So how is your teen getting to the prom this year?
Some of the options laid out in a recent Associated Press story:
- Charter/ Party Bus
- Uber/ Lyft/ Other Ride-Sharing Service
- Drive Themselves
Generally, the thinking is that the option for those teens who refuse to be driven by their parents is to hire a driver. There is some wisdom to that, especially when you consider a recent poll that found more than 90 percent of teens believe their fellow classmates will drink and drive on prom night – but less than 30 percent believed that came with a high degree of danger. Another survey found that 1 in 10 teens reported being a passenger in a vehicle driven by someone under the influence of alcohol or drugs on prom night.
That is truly terrifying.
Still, our Boston car accident attorneys want to make it clear there is no option that is going to be 100 percent safe.
Let’s take limousine services, for example. As a New York Times story from July 2015 pointed out, there is a critical safety problem with stretch limousines. These vehicles are made by cutting an ordinary car in half and using plates to extend the floor and roof. Pillars in a normal car that run from ceiling to floor protect the passenger compartment. However, in stretch limousines, passengers don’t have the protection of these pillars. That means passengers of limousines in side-impact crashes are particularly vulnerable. Further, there is no airbag big enough to protect back seat passengers in a stretch limousine.
On top of that, you can’t always be assured that drivers (and this goes for party buses, taxis and Uber too) are properly vetted. Take the recent case of a limousine driver who caused a fatal wreck in Illinois while transporting a group of six people from Wisconsin to the Chicago airport. He was blinded by the sun, struck a median and overturned. He was only 20-years-old and was assigned to transport passengers across state lines, despite federal regulations only allowing over-21 drivers to do so. One person died and six were injured. It was later revealed the limo service hadn’t conducted driver background checks (and this one had a poor driving record), didn’t keep vehicle maintenance records and failed to monitor drivers for fatigue. This wasn’t a group of prom-goers, but it shows how some of these companies operate.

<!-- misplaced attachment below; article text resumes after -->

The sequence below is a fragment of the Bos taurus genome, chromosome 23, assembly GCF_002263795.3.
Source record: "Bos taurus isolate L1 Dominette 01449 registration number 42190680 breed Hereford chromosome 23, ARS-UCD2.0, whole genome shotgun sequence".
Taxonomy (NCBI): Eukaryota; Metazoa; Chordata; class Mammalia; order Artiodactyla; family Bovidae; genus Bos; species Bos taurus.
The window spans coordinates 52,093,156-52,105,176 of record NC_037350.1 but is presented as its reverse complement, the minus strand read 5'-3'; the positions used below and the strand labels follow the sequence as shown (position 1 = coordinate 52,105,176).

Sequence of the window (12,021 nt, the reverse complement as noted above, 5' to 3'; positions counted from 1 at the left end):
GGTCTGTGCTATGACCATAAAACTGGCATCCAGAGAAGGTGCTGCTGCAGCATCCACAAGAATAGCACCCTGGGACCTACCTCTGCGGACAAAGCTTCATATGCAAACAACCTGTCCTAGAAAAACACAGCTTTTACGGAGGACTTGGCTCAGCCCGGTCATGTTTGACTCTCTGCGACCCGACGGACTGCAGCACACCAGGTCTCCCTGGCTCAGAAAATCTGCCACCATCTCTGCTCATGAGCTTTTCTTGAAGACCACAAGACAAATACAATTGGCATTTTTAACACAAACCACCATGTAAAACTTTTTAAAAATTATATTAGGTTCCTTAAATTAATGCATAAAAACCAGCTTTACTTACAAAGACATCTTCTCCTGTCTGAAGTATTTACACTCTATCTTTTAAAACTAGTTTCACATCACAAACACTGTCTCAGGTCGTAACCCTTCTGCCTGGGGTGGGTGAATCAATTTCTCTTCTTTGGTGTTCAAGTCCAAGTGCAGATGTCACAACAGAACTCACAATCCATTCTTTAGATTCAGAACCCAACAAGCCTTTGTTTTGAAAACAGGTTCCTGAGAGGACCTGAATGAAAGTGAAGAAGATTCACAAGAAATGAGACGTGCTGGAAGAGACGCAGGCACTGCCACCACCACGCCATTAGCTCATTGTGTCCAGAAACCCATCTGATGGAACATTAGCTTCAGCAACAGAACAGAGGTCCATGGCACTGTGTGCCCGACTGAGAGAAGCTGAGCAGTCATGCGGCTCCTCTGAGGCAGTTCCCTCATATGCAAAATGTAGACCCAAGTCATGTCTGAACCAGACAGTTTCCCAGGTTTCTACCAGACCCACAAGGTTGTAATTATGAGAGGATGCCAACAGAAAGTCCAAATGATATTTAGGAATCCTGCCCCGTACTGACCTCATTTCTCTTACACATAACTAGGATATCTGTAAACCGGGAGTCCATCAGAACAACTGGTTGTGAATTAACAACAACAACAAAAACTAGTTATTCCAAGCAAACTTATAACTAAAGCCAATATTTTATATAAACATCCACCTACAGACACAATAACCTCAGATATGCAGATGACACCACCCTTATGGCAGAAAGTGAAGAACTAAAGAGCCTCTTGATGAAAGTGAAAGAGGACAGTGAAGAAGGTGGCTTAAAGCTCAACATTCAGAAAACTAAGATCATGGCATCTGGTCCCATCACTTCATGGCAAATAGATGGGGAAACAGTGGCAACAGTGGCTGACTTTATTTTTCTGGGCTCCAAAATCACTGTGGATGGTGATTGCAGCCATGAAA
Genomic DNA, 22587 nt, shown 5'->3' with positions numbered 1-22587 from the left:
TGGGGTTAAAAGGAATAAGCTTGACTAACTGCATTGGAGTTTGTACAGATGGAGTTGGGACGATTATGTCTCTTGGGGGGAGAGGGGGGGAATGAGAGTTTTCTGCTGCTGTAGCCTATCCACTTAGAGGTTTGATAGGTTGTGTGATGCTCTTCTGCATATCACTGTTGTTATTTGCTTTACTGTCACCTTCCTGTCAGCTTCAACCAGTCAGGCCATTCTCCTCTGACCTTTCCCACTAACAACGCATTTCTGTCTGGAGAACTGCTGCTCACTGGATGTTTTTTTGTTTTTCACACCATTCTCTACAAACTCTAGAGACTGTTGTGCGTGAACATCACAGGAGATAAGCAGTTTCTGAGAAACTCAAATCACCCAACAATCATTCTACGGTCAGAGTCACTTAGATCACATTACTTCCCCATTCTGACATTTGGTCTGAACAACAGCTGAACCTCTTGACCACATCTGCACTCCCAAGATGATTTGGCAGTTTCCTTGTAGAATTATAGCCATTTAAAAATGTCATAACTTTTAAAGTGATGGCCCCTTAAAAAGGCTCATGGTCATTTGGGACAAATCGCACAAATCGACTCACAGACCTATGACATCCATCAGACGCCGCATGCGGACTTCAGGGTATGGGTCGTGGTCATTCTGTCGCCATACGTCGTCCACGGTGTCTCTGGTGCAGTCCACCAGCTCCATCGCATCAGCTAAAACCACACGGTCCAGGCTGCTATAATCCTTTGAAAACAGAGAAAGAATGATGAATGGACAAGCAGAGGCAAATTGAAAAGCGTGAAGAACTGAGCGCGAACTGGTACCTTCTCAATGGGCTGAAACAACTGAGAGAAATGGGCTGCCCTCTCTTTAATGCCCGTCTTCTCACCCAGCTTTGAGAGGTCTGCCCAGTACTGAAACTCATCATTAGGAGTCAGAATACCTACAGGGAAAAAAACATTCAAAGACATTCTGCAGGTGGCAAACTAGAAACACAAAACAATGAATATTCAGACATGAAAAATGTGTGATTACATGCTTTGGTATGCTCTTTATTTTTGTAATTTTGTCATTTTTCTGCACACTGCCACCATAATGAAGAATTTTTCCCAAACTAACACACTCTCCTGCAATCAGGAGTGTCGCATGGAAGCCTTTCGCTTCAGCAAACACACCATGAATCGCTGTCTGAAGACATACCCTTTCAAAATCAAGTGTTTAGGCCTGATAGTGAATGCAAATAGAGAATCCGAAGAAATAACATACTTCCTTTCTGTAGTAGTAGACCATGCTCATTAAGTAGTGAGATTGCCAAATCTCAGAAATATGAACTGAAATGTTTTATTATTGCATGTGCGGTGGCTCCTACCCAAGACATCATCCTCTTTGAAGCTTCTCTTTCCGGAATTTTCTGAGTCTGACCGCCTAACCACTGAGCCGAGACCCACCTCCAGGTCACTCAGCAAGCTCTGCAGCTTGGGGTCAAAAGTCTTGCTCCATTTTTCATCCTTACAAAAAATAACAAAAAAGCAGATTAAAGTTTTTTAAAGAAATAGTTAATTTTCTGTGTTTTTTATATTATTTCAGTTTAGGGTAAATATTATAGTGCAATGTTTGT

With regard to party buses, there have been a number of injuries and fatalities in recent years involving these vehicles. For example in New Jersey, a teen was killed when he stuck his head out of a party bus through an escape door as it passed under a bridge. In another case out of Kansas, a young woman was killed after being thrown from a party bus when the driver made a sharp turn and hit a bump.
These for-hire services are required to carry insurance. Still, our Boston car accident lawyers know it’s not a bad idea for parents to also check their own uninsured/ underinsured motorist coverage policies to make sure their teens will be covered in the event they are injured in a crash with someone else driving. UM/ UIM coverage steps in when the other driver either lacks insurance or doesn’t have enough insurance to cover the full extent of damages.
Although you can’t protect your teen from every possible danger they may encounter – on prom night or otherwise – you can carefully research the company you plan to transport your teen on that special day. Make sure to choose a reputable service, know the vehicle capacity limits (and make sure overcrowding won’t be an issue), check out the vehicle and know the alcohol and drug policy of the company.
If you are injured in an accident in Massachusetts, call Jeffrey Glassman Injury Lawyers for a free and confidential appointment — (617) 777-7777.
Party buses and proms: Who’s liable? April 8, 2016, By John Potts, Minnesota Star Tribune
More Blog Entries:
Head-on Collision Caught on Camera in Newton, April 13, 2016, Boston Prom Accident Lawyer Blog